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megan thee stallion uk show tgj 1

Megan Thee Stallion Demands $1M in 1501 Lawsuit, Implies Label Helped Leak ‘Traumazine’

Megan Thee Stallion

egan Thee Stallion is escalating her legal war against her record label 1501 Certified Entertainment, tacking on a demand for $1 million in damages and strongly implying the company played a role in the leak of her new album Traumazine.

Stallion first sued in February, claiming 1501 was unfairly trying to keep her locked into her record deal by refusing to count her 2021 release Something for Thee Hotties as an “album.” The label has called the case “groundless” and says Thee Hotties clearly didn’t meet the legal definition of an album.


Megan Thee Stallion

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In an updated version of the case filed Thursday, Stallion (real name Megan Pete) took things up a notch – including adding demand for at least $1 million in damages after previously seeking only a legal declaration that Thee Hotties was an “album.”

“1501 has systematically failed to pay Pete her share of royalties from her music and wrongfully allowed for excessive marketing and promotion charges to be deducted from amounts owed to Pete under the recording agreement,” her lawyers wrote.

The new version of the lawsuit also suggests that Stallion believes 1501 played a role in the early leak of Traumazine, which she says “occurred within only a few days after” she sent it to the label and was quickly followed by “two subsequent leaks.”

“As a result, Pete has been forced to hire forensic investigators to try to determine the source of the leaks,” Stallion wrote. “Pete requested 1501’s assistance with those efforts but, to date, 1501 has not taken any action to help investigate. Under those circumstances, Pete had no choice but to release Traumazine early.”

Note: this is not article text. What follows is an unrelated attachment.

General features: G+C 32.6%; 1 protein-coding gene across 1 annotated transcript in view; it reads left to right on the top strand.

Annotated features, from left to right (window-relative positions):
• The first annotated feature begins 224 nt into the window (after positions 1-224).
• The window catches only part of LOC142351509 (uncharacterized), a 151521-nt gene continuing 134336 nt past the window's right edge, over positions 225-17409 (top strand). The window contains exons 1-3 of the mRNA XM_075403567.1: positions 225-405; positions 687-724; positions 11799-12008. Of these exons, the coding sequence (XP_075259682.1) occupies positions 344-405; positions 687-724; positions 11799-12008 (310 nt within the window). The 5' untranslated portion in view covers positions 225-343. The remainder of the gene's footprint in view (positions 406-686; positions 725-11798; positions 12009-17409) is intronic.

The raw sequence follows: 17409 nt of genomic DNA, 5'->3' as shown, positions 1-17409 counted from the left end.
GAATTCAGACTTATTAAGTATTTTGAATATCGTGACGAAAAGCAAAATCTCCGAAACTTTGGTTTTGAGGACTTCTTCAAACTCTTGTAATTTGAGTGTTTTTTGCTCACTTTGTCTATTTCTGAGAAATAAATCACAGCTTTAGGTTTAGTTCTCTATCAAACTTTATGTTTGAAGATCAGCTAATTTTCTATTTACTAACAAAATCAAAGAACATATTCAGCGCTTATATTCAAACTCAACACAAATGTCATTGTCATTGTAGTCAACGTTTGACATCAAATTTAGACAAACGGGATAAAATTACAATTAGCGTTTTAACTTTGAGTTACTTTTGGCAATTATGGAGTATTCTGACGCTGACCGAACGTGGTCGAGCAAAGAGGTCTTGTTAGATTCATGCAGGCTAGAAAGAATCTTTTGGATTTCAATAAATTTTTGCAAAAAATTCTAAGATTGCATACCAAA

A spokeswoman for 1501 did not immediately return a request for comment on the new claims.

Stallion and 1501 have been going back and forth in court for well over two years. She initially claimed that the label and founder Carl Crawford duped her into signing an “unconscionable” record deal at a young age, and the two sides have since sparred over claims that the label was unfairly blocking her from releasing material, like a remix of BTS’ “Butter” on which Stallion was a featured artist.

She filed the current case in February, claiming Thee Hotties should have counted as the second album of her three-album deal, but that 1501 had refused to classify it as such. The suit called it “a ruse in an effort to try to take further advantage of Pete.”

A month later, 1501 countersued – arguing that Thee Hotties contained just only 29 minutes of original material. The label said the terms of Stallion’s deal clearly required an album to include 12 new recordings of previously unreleased compositions and gave the label approval over which songs were picked.

“MTS knows that none of that happened here,” 1501’s lawyers wrote at the time.

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